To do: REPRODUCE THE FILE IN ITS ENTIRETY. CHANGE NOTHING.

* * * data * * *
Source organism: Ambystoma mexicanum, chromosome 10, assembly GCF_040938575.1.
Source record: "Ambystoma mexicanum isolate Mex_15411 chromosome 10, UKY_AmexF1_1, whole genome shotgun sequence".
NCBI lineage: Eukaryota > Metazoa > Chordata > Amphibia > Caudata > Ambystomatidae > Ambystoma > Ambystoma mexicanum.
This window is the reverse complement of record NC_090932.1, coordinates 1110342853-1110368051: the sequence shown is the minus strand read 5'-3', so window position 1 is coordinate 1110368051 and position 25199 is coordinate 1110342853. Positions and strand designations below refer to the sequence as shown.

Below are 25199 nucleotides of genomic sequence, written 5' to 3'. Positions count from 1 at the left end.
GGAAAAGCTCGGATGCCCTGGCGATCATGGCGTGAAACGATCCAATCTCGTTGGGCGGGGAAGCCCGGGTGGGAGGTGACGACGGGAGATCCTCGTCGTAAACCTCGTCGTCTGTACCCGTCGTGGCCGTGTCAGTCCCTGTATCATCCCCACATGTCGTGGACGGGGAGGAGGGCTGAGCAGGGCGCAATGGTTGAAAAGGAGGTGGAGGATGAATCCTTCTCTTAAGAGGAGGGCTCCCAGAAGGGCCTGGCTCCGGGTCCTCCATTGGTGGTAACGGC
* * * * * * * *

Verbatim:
Source organism: Ambystoma mexicanum, chromosome 10, assembly GCF_040938575.1.
Source record: "Ambystoma mexicanum isolate Mex_15411 chromosome 10, UKY_AmexF1_1, whole genome shotgun sequence".
NCBI lineage: Eukaryota > Metazoa > Chordata > Amphibia > Caudata > Ambystomatidae > Ambystoma > Ambystoma mexicanum.
This window is the reverse complement of record NC_090932.1, coordinates 1110342853-1110368051: the sequence shown is the minus strand read 5'-3', so window position 1 is coordinate 1110368051 and position 25199 is coordinate 1110342853. Positions and strand designations below refer to the sequence as shown.

Below are 25199 nucleotides of genomic sequence, written 5' to 3'. Positions count from 1 at the left end.
GGAAAAGCTCGGATGCCCTGGCGATCATGGCGTGAAACGATCCAATCTCGTTGGGCGGGGAAGCCCGGGTGGGAGGTGACGACGGGAGATCCTCGTCGTAAACCTCGTCGTCTGTACCCGTCGTGGCCGTGTCAGTCCCTGTATCATCCCCACATGTCGTGGACGGGGAGGAGGGCTGAGCAGGGCGCAATGGTTGAAAAGGAGGTGGAGGATGAATCCTTCTCTTAAGAGGAGGGCTCCCAGAAGGGCCTGGCTCCGGGTCCTCCATTGGTGGTAACGGC